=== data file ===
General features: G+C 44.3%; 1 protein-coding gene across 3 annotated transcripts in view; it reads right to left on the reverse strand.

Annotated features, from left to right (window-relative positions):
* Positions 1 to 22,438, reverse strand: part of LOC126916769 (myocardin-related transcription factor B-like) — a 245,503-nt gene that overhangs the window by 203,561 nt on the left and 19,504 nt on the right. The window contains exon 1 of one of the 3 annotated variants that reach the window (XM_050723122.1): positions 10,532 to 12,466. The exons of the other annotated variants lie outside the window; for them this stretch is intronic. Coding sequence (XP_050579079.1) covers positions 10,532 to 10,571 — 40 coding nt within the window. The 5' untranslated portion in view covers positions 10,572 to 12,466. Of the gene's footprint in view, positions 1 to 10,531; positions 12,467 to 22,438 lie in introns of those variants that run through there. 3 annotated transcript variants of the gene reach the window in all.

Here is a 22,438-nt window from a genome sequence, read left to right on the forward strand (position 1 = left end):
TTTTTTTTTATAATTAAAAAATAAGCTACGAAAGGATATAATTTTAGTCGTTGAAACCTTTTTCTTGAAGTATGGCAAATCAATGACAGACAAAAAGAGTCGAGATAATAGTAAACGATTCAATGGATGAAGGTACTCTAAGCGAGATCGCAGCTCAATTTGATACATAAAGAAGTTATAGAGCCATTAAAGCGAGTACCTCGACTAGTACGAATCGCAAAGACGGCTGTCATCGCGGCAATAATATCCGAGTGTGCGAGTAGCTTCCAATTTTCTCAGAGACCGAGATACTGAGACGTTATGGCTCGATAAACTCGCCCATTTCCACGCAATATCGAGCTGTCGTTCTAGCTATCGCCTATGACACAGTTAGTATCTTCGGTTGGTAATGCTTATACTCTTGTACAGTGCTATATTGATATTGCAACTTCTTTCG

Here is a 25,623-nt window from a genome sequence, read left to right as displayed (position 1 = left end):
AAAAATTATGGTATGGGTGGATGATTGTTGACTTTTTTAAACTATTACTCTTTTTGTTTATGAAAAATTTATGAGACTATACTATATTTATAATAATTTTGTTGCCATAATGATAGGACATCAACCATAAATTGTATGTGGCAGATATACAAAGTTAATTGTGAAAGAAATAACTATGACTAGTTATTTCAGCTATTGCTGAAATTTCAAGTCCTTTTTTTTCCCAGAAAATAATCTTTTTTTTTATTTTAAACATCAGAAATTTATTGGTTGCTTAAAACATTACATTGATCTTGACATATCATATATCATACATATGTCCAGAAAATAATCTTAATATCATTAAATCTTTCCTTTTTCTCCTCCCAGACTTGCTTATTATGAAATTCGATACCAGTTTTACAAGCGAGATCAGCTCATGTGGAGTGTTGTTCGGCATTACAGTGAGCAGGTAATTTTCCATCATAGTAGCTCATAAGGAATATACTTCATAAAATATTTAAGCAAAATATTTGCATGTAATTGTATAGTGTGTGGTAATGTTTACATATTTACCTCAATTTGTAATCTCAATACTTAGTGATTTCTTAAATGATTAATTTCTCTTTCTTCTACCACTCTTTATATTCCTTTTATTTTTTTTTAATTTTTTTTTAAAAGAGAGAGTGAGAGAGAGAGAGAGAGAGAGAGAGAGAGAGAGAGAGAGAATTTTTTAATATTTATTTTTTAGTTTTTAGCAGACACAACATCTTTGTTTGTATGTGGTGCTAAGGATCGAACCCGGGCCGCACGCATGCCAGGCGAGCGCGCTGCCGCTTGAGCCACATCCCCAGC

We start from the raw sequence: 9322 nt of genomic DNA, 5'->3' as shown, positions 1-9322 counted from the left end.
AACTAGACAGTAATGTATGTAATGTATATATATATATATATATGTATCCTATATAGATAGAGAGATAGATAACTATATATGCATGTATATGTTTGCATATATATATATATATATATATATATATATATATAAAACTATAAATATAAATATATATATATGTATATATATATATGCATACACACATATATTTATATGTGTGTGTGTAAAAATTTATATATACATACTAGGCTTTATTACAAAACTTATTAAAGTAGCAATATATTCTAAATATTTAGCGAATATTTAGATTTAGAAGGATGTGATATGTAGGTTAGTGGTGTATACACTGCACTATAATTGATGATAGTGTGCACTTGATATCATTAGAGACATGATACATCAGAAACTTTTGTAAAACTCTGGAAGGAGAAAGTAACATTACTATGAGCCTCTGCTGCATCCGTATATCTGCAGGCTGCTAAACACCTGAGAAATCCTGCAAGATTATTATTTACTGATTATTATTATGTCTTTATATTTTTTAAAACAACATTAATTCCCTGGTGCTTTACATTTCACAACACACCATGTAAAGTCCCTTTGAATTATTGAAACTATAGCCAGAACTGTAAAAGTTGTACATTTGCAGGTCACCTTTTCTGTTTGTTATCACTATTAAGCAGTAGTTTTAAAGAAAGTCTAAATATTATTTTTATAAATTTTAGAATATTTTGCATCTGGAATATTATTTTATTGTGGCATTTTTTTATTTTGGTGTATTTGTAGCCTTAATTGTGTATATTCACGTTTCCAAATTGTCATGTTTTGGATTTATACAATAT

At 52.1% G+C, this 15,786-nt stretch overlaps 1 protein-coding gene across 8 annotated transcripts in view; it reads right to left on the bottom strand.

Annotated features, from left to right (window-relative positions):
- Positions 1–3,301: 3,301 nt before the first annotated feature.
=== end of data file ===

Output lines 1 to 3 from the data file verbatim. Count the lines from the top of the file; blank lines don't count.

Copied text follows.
General features: G+C 44.3%; 1 protein-coding gene across 3 annotated transcripts in view; it reads right to left on the reverse strand.

Annotated features, from left to right (window-relative positions):
* Positions 1 to 22,438, reverse strand: part of LOC126916769 (myocardin-related transcription factor B-like) — a 245,503-nt gene that overhangs the window by 203,561 nt on the left and 19,504 nt on the right. The window contains exon 1 of one of the 3 annotated variants that reach the window (XM_050723122.1): positions 10,532 to 12,466. The exons of the other annotated variants lie outside the window; for them this stretch is intronic. Coding sequence (XP_050579079.1) covers positions 10,532 to 10,571 — 40 coding nt within the window. The 5' untranslated portion in view covers positions 10,572 to 12,466. Of the gene's footprint in view, positions 1 to 10,531; positions 12,467 to 22,438 lie in introns of those variants that run through there. 3 annotated transcript variants of the gene reach the window in all.